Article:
Stuck in a phantom traffic jam

 

You’re cruising down the highway when all of a sudden endless rows of brake lights appear ahead. There’s no sign of an accident, no stoplight, no change in speed limit or narrowing of the road. So why is there so much traffic? This frustrating phenomena is called a phantom traffic jam.

Phantom traffic jams form when cars on the road exceed a critical density, generally when cars are spaced less than 35 meters apart. In this dense, but flowing, traffic, minor disturbances can set off a chain reaction. One driver brakes slightly. Each successive driver then brakes a bit more, creating a wave that propagates backwards. These stop-and-go waves can travel along a highway for miles. Schools of fish and flocks of birds are adept at maintaining a constant space between each member of the group while moving in densely packed groups, but humans are far worse judges of distance.

We saw the same stop-and-go traffic pattern in raw material supply chains over the last year. In August 2020, much of the world was in lockdown, and suppliers saw orders come to a halt. Between factory workers not coming in to work and freight container shortages, production stopped. Stocks dwindled. Then from September 2020, as road congestion resumed, suppliers too saw their orders flowing in. As more and more customers ordered products to fill up their low stocks, prices began to rise.

This, in turn, creates a positive feedback loop pushing prices further upward. As prices rise, more buyers buy more stock to protect against rising prices. How much of this is a result of actual structural changes in demand or just a phantom effect? Or perhaps both are happening concurrently? Without a clear view on actual market demand, we can only speculate as to the answer.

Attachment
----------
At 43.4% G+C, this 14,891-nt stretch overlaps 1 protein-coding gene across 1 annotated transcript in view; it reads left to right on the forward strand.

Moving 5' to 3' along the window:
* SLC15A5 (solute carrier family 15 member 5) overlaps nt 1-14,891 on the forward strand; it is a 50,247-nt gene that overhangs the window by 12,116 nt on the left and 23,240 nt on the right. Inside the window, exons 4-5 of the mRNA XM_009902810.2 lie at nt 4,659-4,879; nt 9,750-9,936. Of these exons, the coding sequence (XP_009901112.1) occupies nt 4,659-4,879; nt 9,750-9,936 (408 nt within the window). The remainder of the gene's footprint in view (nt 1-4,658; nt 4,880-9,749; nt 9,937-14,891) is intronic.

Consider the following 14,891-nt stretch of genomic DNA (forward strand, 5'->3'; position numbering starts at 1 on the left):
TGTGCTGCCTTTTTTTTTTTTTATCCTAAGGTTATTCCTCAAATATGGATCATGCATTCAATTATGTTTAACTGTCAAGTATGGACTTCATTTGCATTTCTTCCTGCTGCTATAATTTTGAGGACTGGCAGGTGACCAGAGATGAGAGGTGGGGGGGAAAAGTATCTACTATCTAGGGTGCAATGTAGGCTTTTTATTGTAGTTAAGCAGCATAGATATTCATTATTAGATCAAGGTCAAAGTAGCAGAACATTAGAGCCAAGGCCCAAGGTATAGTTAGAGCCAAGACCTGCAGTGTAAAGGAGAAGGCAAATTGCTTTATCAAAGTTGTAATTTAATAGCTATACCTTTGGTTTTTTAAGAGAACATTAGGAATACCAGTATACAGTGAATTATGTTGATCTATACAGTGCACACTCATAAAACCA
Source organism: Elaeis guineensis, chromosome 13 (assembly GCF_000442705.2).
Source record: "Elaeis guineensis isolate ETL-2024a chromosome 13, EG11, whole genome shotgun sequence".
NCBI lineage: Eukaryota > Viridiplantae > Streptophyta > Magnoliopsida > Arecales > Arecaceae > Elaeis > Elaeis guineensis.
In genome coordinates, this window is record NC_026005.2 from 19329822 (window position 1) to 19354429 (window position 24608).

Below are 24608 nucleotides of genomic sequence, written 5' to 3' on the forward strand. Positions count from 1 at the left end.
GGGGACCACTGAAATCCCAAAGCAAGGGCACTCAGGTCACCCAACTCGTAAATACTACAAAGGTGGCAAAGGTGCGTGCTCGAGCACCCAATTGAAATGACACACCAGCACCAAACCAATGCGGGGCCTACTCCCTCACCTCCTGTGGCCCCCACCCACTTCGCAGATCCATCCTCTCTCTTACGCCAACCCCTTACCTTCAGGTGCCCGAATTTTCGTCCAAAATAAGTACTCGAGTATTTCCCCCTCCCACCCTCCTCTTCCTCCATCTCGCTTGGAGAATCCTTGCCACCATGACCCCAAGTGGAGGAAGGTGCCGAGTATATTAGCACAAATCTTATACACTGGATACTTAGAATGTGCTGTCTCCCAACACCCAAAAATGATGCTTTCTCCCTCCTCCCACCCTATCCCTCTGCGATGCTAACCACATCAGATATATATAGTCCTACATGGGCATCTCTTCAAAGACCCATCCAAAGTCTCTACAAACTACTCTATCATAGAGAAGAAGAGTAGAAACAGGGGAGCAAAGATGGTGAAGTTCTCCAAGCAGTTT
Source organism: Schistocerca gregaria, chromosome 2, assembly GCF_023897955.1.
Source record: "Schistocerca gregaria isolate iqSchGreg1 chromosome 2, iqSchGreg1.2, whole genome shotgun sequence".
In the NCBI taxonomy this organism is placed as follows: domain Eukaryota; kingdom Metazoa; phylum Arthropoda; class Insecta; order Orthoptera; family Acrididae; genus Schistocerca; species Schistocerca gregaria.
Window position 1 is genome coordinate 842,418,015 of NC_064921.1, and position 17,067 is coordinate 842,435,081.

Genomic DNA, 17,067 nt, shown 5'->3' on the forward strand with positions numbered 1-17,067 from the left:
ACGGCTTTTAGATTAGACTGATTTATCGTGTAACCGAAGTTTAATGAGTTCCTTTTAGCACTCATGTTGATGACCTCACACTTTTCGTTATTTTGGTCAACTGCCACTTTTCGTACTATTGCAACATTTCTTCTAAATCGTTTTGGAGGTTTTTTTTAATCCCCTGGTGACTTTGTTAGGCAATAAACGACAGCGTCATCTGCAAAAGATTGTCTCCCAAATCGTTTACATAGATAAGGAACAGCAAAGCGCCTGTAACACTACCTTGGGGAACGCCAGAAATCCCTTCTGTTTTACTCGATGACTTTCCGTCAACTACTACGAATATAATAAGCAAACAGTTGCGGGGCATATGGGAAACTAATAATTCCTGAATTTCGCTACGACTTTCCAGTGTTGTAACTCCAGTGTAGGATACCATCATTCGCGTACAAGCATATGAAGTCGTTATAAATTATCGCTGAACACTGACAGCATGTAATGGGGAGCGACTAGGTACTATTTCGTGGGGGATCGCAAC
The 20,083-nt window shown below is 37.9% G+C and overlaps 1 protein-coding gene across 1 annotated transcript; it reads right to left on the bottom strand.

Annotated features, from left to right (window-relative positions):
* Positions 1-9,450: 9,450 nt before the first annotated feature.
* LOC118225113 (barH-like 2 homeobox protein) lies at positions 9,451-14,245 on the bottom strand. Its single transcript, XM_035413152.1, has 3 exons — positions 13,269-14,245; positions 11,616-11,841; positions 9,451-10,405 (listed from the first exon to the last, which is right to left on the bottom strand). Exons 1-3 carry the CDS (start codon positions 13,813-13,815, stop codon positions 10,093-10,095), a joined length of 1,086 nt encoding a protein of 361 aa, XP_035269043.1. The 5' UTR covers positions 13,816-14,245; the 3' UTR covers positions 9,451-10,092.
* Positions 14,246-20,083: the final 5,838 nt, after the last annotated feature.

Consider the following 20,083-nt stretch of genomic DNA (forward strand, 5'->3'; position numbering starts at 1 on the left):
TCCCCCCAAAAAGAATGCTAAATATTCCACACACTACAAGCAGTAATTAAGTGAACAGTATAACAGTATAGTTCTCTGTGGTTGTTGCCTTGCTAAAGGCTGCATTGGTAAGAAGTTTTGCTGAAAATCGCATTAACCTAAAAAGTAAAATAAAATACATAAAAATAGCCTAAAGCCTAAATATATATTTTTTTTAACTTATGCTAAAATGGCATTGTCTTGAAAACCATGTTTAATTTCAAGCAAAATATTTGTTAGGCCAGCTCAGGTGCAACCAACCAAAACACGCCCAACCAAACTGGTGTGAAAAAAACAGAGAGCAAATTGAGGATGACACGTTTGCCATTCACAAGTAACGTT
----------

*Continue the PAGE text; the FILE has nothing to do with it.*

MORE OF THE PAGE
That’s the reason behind the concept of Glowlit. Glowlit offers an unprecedented level of demand side market data on specialty products. In analyzing the Glowlit data over the past 6 months, we can clearly see that the average volume per user has increased. Some are buying and selling as much as twice their previous volume. There are of course many potential reasons for such an increase. We’re not here to speculate; we’re just here to review the data. And maybe alleviate some traffic jams along the way.

Here are some of the most significant market trends identified by Glowlit in the last week:

Commodity prices have decreased in China’s Dalian Commodity Exchange following concerns of an African Swine Fever (ASF) resurgence. Last week corn prices in Northeast China fell for three consecutive days, by about 90 Yuan/tonne (14 USD/tonne). Soybean meal also fell by 300 Yuan/tonne (46 USD/tonne).

The downward turn follows increased market concerns that ASF is not yet fully behind us, with the disease continuing to impact China’s breeding herd over the past three months. Investors are showing a loss of confidence in the future of feed ingredient demand, while producers are still trying to understand whether livestock demand for feed will be sustained over the coming months.

Glowlit saw a 25% decrease in interest in Lysine in the last week, with the price stabilizing from one week to the next. With the price of Lysine closely tied to that of soy and corn, we’ll be watching to see whether a downturn follows.

Other Feed Material and Additive Prices

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